• $\begingroup$ Why do we require the commutator of position and momentum to be defined that way? In my textbook we arrived at the commutator relation by assuming the definition of $\mathcal{\hat{p}}$ in the position basis beforehand. $\endgroup$ – Weezy Nov 23 '15 at 13:03
  • $\begingroup$ It comes from the correspondence principle by which commutation relations in quantum mechanics are defined copying the equivalent Poisson brackets in Hamiltonian mechanics (divided by $i\hbar$). $\endgroup$ – gented Nov 23 '15 at 13:11
1
$\begingroup$

The momentum operator is the generator of shifts. In 3 dimensions ($\hbar =1$ ) \begin{equation*} (\exp [i\mathbf{a\cdot p}]f)(\mathbf{x})=f(\mathbf{x+a}) \end{equation*} Expanding in $\mathbf{a}$ \begin{equation*} i\mathbf{a\cdot p}f(\mathbf{x})=\mathbf{a\cdot }\partial _{\mathbf{x}}f(% \mathbf{x)} \end{equation*} or \begin{equation*} \mathbf{p}f(\mathbf{x})=\frac{1}{i}\partial _{\mathbf{x}}f(\mathbf{x)} \end{equation*} This does not depend on the particular $f$. In your case \begin{equation*} (\exp [i\mathbf{a\cdot p}]\psi )(\mathbf{x},t)=A\exp [i\mathbf{k\cdot (x+a}% -\omega t) \end{equation*} so \begin{equation*} \mathbf{p}\psi (\mathbf{x},t)=\mathbf{k}\psi (\mathbf{x},t) \end{equation*}

$\endgroup$
1
$\begingroup$

Does the imaginary part have any physical significance? Are we to interpret this as two waves in superposition in the complex plane?

In a sense neither the real part nor the imaginary part have physical significance, as these quantities do not directly appear in observables. One way to see this is that any solution $\left|\psi \right\rangle$ to Schroedinger's equation $$ i\hbar\frac{d}{dt}\left|\psi \right\rangle = H \left|\psi \right\rangle $$ is still a solution if multiplied by an arbitrary phase $e^{i\phi}$, where $\phi$ is a constant. Multiplying this phase also preserves the normalization condition which only depends on the mod-squared of the wave-function. Since we can choose any real valued phase that does not depend on position or time, this arbitrariness is called a continuous global phase symmetry. Though this is going a little off topic, this symmetry implies (via Noether's theorem) conservation of particle number.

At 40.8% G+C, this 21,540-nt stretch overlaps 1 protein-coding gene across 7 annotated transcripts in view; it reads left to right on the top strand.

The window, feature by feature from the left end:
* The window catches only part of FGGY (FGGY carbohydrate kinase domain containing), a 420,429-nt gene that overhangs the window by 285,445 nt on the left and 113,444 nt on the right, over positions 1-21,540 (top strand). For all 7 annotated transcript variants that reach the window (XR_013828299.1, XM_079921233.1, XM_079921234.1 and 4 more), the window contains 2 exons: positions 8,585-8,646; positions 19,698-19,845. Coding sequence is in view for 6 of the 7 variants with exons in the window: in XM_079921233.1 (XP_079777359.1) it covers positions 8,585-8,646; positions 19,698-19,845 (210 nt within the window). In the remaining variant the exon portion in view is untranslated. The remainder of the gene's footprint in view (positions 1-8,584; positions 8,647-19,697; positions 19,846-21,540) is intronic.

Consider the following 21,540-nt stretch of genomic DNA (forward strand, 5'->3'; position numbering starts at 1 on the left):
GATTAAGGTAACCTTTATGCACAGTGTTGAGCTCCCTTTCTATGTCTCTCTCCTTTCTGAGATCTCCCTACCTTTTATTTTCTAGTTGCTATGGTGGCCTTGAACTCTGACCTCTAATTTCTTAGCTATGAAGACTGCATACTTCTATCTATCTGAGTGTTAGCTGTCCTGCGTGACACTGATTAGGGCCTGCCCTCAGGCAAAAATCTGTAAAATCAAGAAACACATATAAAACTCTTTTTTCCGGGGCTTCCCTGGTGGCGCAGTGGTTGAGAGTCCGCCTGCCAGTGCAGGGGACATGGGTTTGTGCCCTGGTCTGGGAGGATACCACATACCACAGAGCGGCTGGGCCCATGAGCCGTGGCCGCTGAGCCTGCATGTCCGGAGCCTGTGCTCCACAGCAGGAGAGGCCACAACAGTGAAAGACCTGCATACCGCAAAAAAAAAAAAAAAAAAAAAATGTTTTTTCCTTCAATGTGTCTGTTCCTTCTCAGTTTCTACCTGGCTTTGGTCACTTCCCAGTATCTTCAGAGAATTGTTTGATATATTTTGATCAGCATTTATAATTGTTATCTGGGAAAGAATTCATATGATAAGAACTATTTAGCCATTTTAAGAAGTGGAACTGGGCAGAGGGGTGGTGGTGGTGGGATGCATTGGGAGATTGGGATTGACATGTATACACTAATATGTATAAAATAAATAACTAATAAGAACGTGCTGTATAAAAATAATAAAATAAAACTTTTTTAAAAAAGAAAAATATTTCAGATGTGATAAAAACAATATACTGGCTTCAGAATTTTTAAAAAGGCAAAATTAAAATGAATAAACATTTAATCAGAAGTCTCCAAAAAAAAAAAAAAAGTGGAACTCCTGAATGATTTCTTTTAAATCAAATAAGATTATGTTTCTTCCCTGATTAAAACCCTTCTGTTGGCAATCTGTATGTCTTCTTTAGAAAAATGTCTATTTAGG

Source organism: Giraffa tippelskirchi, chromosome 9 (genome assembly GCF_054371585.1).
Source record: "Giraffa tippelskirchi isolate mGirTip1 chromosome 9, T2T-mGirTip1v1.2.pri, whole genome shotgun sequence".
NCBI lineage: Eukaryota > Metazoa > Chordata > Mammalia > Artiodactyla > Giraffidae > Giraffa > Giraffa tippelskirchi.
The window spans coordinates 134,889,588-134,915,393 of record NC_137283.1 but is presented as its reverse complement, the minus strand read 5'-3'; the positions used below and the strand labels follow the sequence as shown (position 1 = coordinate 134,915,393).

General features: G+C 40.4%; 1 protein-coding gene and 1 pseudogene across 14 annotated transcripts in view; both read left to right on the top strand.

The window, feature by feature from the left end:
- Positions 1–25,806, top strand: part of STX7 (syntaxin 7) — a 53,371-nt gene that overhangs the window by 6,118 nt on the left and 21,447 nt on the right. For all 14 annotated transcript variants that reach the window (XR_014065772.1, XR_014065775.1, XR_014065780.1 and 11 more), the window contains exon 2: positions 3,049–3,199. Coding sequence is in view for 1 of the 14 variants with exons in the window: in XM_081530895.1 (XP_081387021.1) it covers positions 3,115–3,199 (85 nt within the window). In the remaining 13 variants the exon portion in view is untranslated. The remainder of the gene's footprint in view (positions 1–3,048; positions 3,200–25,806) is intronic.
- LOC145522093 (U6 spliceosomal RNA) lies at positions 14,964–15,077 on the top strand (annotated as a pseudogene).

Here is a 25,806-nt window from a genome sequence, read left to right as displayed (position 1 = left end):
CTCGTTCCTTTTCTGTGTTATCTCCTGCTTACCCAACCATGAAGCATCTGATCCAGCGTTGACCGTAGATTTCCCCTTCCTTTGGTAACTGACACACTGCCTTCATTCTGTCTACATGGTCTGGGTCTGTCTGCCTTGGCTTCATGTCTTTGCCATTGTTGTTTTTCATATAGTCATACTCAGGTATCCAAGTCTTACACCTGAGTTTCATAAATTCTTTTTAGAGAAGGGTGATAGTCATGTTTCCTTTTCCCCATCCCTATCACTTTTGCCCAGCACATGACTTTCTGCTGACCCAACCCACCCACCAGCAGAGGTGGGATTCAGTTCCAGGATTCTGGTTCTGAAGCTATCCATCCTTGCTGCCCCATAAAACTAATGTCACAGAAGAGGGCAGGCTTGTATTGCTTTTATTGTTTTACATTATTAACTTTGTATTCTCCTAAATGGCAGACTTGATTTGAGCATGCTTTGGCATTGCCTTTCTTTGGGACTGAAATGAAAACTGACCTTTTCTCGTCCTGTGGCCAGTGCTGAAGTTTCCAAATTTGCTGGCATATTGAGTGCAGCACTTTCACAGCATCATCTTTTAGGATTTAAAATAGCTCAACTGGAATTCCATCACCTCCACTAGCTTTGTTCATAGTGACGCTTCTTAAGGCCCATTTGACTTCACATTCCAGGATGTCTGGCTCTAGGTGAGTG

As we derive the expression for $\hat{p}$ for this specific function, how does it guarantee that this is indeed the $\hat{p}$ for every other arbitrary wave function? Can it be derived besides using the wave function I mentioned?

The nice derivation you gave for the momentum operator shows that plain waves are eigenstates of the momentum operator, and in this way we specify the meaning of the momentum operator. In general, states are not eigenstates of momentum but can be expanded as a superposition of such eigenstates.

$\endgroup$
  • $\begingroup$ Are you in a sense implying Fourier expansion of arbitrary states in terms of these well defined states in your last statement? $\endgroup$ – Weezy Nov 22 '15 at 20:41
  • $\begingroup$ Also I couldn't understand the global phase symmetry part. Kindly elaborate? $\endgroup$ – Weezy Nov 22 '15 at 20:42
  • $\begingroup$ As for your first question, yes, Fourier expansion. I'll edit the post to make the phase symmetry idea completely concrete after I get back from taking my son to the park :) $\endgroup$ – dhudsmith Nov 22 '15 at 20:52
  • $\begingroup$ Yeah take your time! No problem. :) $\endgroup$ – Weezy Nov 22 '15 at 20:57
  • $\begingroup$ I made the edit. Let me know if its still not clear. $\endgroup$ – dhudsmith Nov 22 '15 at 22:22

Not the answer you're looking for? Browse other questions tagged or ask your own question.